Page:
• An adult can take two tablets up to 4 times a day.

You can read more about over the counter co-codamol in one of my previous posts.

Codeine and ibuprofen for a tootache

Codeine can also be bought in combination with ibuprofen. Nurofen Plus contains 200mg of ibuprofen and 12.8mg of codeine per tablet. Nurofen Plus can be used by adults and children over 12 years of age.

Similarly to co-codamol, Nurofen Plus is licensed for the management of acute pain such as toothache, which is not relieved by simple analgesics such as paracetamol, ibuprofen or aspirin alone.

Nurofen Plus (codeine & ibuprofen) can be taken alongside paracetamol. The use of Nurofen Plus is limited to three days only.

Dihydrocodeine and paracetamol – Co-dydramol (Paramol) as a pain reliever for a toothache

Paramol tablets are made up of a combination of two active ingredients: paracetamol 500mg and dihydrocodeine 7.46mg per tablet, commonly known as co-dydramol. Similarly to co-codamol, co-dydramol is a weak opioid. It has similar pain relief properties to that of codeine. With higher doses (prescription-only), dihydrocodeine may offer additional pain relief; however, at the expense of nausea and vomiting (BNF, 2020).   

Effectiveness of co-dydramol as a pain reliever in toothache

Customers who consider taking over the counter co-dydramol may not experience a significant benefit in relieving toothache as compared to a combination of other simple analgesics.

No specific studies comparing the effectiveness of co-dydramol with other analgesics exist. One study which looked at the efficacy of dihydrocodeine as compared to ibuprofen as a single dose in post-operative patients concluded that ibuprofen (400mg) is better pain reliever than either dihydrocodeine 30mg or 60mg (Cochrane, 2000).

Local anaesthetic gels as a pain reliever for a toothache

Local anaesthetic gel offers an additional treatment option for people who experience toothache pain. Local anaesthetic gels are used as temporary relief from a toothache. Oral gels are applied locally into the tooth cavity. In the UK, Orajel is the local anaesthetic gel which is used as a pain reliever for a toothache.

Orajel is sold as two different products:

  • Orajel Dental Gel (local anaesthetic: 10% benzocaine) available as general sale product, for self-selection by customers, for example in supermarkets, pharmacies and online.
  • Orajel Extra Strength (local anaesthetic: 20% benzocaine) available as a pharmacy-only product
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Orajel - Dental Gel - Relief of acute toothache - with Benzocaine - 5.3g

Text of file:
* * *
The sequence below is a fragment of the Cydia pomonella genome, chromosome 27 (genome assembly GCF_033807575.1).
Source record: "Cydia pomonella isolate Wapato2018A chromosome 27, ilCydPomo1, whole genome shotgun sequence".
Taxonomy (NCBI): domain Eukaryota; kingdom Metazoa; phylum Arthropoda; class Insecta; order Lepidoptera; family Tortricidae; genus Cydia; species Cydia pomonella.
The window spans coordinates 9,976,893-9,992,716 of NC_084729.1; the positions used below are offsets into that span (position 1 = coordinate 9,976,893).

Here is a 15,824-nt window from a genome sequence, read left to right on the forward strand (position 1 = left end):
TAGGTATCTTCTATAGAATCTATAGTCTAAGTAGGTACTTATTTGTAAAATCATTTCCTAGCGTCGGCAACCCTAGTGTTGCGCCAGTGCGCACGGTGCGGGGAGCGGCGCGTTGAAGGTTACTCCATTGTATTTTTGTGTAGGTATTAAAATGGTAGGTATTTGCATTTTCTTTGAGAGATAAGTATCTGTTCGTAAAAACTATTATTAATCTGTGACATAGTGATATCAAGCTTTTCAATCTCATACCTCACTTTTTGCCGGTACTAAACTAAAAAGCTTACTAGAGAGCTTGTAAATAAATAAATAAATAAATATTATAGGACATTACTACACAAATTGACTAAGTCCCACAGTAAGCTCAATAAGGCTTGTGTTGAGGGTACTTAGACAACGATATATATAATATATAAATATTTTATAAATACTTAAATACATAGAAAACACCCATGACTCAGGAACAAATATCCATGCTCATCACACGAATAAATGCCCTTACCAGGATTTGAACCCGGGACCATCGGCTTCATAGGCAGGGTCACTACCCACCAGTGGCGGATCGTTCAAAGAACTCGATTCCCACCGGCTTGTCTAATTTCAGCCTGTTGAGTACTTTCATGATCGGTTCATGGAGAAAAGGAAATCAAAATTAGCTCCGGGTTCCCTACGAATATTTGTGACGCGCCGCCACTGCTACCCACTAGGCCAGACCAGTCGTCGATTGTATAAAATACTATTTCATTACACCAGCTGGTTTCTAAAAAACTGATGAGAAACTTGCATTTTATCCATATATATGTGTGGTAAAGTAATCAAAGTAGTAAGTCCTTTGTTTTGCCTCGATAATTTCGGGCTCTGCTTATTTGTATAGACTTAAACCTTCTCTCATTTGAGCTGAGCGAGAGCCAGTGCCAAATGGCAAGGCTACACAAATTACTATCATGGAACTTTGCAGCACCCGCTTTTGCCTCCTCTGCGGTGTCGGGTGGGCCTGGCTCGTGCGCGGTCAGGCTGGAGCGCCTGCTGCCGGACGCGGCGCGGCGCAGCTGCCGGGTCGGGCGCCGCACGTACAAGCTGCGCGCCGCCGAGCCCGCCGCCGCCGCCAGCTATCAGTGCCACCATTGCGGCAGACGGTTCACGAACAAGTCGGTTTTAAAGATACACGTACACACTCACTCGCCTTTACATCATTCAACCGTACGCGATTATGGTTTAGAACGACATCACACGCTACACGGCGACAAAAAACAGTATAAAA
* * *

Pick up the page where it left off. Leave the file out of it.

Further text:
• Orajel Dental Gel contains Benzocaine at a concentration of 10% w/w.
  • It provides relief by numbing the area and therefore reducing the pain.
  • Do not use continuously. If toothache persists, consult your dentist

Orajel Dental and Orajel Extra Strength can be used by adults and children over 12 years of age.

Orajel can be used alongside other analgesics such as paracetamol and ibuprofen.

Is Orajel useful as a pain reliever for a toothache?

A study of 576 participants with acute toothaches found that benzocaine 10% and 20% is more effective than placebo (a dummy product) when applied locally to an open tooth cavity and surrounding oral tissues. Benzocaine 20% was more effective in relieving pain than 10% gel. Overall, the study concluded that Orajel is effective, well-tolerated, and patients can use it safely as a temporary treatment of toothache (Hersh et al., 2013).

Prescription-only medicines for a toothache

NHS dentist (appointment)

A dentist may prescribe a drug(s) to help to manage toothache pain. Only limited drugs can be prescribed by a dentist when an NHS dental prescription is issued. In terms of pain management, only the following medicines can be prescribed on NHS dental prescription:

  • Aspirin
  • Diclofenac Sodium Tablets
  • Dihydrocodeine Tablets (30mg)
  • Paracetamol tablets and oral solution

As we can tell, the above options are limited in terms of pain management, although diclofenac (another NSAID) is a more effective pain reliever as compared to ibuprofen. Dihydrocodeine 30mg is a prescription-only medication. Some patient may find that a higher dose of dihydrocodeine is more effective in reducing pain than over the counter products containing codeine or dihydrocodeine. However, this may happen at the expense of side effects.

Private dentist (private visit)

A dentist can prescribe almost any medicine when a private prescription is issued. Prescribing drugs on a private prescription broadens the choice of painkillers.